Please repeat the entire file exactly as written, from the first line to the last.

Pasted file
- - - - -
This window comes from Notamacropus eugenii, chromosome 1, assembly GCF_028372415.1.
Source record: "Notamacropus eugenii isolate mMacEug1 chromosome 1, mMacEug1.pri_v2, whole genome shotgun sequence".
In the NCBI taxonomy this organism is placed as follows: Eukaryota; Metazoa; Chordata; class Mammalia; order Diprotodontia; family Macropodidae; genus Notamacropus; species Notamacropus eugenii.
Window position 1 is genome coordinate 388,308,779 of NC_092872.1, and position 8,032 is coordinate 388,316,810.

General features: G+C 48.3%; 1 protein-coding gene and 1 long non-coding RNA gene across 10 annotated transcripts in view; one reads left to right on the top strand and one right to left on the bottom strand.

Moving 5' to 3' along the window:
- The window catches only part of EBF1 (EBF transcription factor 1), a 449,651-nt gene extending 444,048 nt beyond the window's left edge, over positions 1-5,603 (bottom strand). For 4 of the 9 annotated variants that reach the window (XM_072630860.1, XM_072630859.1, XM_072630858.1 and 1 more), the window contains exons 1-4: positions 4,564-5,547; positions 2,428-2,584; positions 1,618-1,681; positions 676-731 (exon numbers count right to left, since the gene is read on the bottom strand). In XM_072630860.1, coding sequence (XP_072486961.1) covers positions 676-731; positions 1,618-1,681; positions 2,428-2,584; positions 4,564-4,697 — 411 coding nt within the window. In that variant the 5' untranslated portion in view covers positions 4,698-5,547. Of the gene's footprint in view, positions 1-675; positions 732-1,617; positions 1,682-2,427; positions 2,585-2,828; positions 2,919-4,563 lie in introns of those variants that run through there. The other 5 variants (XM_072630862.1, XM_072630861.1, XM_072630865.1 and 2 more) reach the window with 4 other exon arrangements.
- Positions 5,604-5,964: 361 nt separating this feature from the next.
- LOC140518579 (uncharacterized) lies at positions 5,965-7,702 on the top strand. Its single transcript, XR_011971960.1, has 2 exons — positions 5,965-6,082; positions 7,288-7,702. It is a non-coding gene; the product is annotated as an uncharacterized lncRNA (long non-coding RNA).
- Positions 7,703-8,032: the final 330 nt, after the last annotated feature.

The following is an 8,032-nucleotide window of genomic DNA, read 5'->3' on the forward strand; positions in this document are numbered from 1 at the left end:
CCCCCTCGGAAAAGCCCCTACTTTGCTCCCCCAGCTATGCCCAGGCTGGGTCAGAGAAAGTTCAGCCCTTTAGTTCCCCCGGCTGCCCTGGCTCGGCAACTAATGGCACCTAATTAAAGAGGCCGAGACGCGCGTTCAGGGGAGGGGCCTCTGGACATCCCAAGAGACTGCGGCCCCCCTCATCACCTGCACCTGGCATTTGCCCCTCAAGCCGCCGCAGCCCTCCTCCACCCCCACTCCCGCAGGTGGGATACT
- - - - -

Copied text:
This window comes from Notamacropus eugenii, chromosome 1, assembly GCF_028372415.1.
Source record: "Notamacropus eugenii isolate mMacEug1 chromosome 1, mMacEug1.pri_v2, whole genome shotgun sequence".
In the NCBI taxonomy this organism is placed as follows: Eukaryota; Metazoa; Chordata; class Mammalia; order Diprotodontia; family Macropodidae; genus Notamacropus; species Notamacropus eugenii.
Window position 1 is genome coordinate 388,308,779 of NC_092872.1, and position 8,032 is coordinate 388,316,810.

General features: G+C 48.3%; 1 protein-coding gene and 1 long non-coding RNA gene across 10 annotated transcripts in view; one reads left to right on the top strand and one right to left on the bottom strand.

Moving 5' to 3' along the window:
- The window catches only part of EBF1 (EBF transcription factor 1), a 449,651-nt gene extending 444,048 nt beyond the window's left edge, over positions 1-5,603 (bottom strand). For 4 of the 9 annotated variants that reach the window (XM_072630860.1, XM_072630859.1, XM_072630858.1 and 1 more), the window contains exons 1-4: positions 4,564-5,547; positions 2,428-2,584; positions 1,618-1,681; positions 676-731 (exon numbers count right to left, since the gene is read on the bottom strand). In XM_072630860.1, coding sequence (XP_072486961.1) covers positions 676-731; positions 1,618-1,681; positions 2,428-2,584; positions 4,564-4,697 — 411 coding nt within the window. In that variant the 5' untranslated portion in view covers positions 4,698-5,547. Of the gene's footprint in view, positions 1-675; positions 732-1,617; positions 1,682-2,427; positions 2,585-2,828; positions 2,919-4,563 lie in introns of those variants that run through there. The other 5 variants (XM_072630862.1, XM_072630861.1, XM_072630865.1 and 2 more) reach the window with 4 other exon arrangements.
- Positions 5,604-5,964: 361 nt separating this feature from the next.
- LOC140518579 (uncharacterized) lies at positions 5,965-7,702 on the top strand. Its single transcript, XR_011971960.1, has 2 exons — positions 5,965-6,082; positions 7,288-7,702. It is a non-coding gene; the product is annotated as an uncharacterized lncRNA (long non-coding RNA).
- Positions 7,703-8,032: the final 330 nt, after the last annotated feature.

The following is an 8,032-nucleotide window of genomic DNA, read 5'->3' on the forward strand; positions in this document are numbered from 1 at the left end:
CCCCCTCGGAAAAGCCCCTACTTTGCTCCCCCAGCTATGCCCAGGCTGGGTCAGAGAAAGTTCAGCCCTTTAGTTCCCCCGGCTGCCCTGGCTCGGCAACTAATGGCACCTAATTAAAGAGGCCGAGACGCGCGTTCAGGGGAGGGGCCTCTGGACATCCCAAGAGACTGCGGCCCCCCTCATCACCTGCACCTGGCATTTGCCCCTCAAGCCGCCGCAGCCCTCCTCCACCCCCACTCCCGCAGGTGGGATACT